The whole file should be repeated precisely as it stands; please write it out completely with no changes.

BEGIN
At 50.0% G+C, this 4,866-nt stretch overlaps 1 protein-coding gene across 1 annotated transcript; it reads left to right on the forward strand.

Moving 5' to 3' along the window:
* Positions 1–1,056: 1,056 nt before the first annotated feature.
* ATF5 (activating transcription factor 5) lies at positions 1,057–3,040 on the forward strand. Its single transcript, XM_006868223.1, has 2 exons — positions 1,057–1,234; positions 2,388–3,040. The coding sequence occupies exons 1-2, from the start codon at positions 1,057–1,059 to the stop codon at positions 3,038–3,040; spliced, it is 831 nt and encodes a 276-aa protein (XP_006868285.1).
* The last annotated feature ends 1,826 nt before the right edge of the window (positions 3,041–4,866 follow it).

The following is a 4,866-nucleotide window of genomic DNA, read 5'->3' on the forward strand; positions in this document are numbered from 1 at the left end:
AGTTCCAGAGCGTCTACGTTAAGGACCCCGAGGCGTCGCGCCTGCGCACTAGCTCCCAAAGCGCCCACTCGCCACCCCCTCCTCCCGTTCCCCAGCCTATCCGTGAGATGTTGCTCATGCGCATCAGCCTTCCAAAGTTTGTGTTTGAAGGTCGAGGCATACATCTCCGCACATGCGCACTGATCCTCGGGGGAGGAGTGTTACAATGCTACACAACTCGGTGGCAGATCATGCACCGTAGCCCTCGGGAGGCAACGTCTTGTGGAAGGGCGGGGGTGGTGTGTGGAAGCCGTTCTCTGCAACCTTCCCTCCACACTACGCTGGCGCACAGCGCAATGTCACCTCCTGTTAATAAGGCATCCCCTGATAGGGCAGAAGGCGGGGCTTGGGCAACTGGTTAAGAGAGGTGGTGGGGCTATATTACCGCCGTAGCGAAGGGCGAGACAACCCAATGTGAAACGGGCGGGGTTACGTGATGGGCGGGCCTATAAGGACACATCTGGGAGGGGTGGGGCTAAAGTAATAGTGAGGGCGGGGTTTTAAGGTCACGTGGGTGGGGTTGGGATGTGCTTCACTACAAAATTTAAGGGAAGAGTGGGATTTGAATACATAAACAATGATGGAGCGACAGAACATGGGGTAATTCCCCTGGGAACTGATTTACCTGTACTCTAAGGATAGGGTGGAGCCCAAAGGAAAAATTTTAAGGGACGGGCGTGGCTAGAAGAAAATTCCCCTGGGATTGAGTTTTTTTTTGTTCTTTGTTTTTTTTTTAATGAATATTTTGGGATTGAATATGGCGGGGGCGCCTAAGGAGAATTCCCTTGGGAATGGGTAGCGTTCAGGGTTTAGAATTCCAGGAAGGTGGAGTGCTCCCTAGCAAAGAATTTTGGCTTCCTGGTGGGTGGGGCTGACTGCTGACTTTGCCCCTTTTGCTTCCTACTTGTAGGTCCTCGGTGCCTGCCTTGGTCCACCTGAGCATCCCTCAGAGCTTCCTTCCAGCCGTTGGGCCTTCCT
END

At 50.0% G+C, this 4,866-nt stretch overlaps 1 protein-coding gene across 1 annotated transcript; it reads left to right on the forward strand.

Moving 5' to 3' along the window:
* Positions 1–1,056: 1,056 nt before the first annotated feature.
* ATF5 (activating transcription factor 5) lies at positions 1,057–3,040 on the forward strand. Its single transcript, XM_006868223.1, has 2 exons — positions 1,057–1,234; positions 2,388–3,040. The coding sequence occupies exons 1-2, from the start codon at positions 1,057–1,059 to the stop codon at positions 3,038–3,040; spliced, it is 831 nt and encodes a 276-aa protein (XP_006868285.1).
* The last annotated feature ends 1,826 nt before the right edge of the window (positions 3,041–4,866 follow it).

The following is a 4,866-nucleotide window of genomic DNA, read 5'->3' on the forward strand; positions in this document are numbered from 1 at the left end:
AGTTCCAGAGCGTCTACGTTAAGGACCCCGAGGCGTCGCGCCTGCGCACTAGCTCCCAAAGCGCCCACTCGCCACCCCCTCCTCCCGTTCCCCAGCCTATCCGTGAGATGTTGCTCATGCGCATCAGCCTTCCAAAGTTTGTGTTTGAAGGTCGAGGCATACATCTCCGCACATGCGCACTGATCCTCGGGGGAGGAGTGTTACAATGCTACACAACTCGGTGGCAGATCATGCACCGTAGCCCTCGGGAGGCAACGTCTTGTGGAAGGGCGGGGGTGGTGTGTGGAAGCCGTTCTCTGCAACCTTCCCTCCACACTACGCTGGCGCACAGCGCAATGTCACCTCCTGTTAATAAGGCATCCCCTGATAGGGCAGAAGGCGGGGCTTGGGCAACTGGTTAAGAGAGGTGGTGGGGCTATATTACCGCCGTAGCGAAGGGCGAGACAACCCAATGTGAAACGGGCGGGGTTACGTGATGGGCGGGCCTATAAGGACACATCTGGGAGGGGTGGGGCTAAAGTAATAGTGAGGGCGGGGTTTTAAGGTCACGTGGGTGGGGTTGGGATGTGCTTCACTACAAAATTTAAGGGAAGAGTGGGATTTGAATACATAAACAATGATGGAGCGACAGAACATGGGGTAATTCCCCTGGGAACTGATTTACCTGTACTCTAAGGATAGGGTGGAGCCCAAAGGAAAAATTTTAAGGGACGGGCGTGGCTAGAAGAAAATTCCCCTGGGATTGAGTTTTTTTTTGTTCTTTGTTTTTTTTTTAATGAATATTTTGGGATTGAATATGGCGGGGGCGCCTAAGGAGAATTCCCTTGGGAATGGGTAGCGTTCAGGGTTTAGAATTCCAGGAAGGTGGAGTGCTCCCTAGCAAAGAATTTTGGCTTCCTGGTGGGTGGGGCTGACTGCTGACTTTGCCCCTTTTGCTTCCTACTTGTAGGTCCTCGGTGCCTGCCTTGGTCCACCTGAGCATCCCTCAGAGCTTCCTTCCAGCCGTTGGGCCTTCCT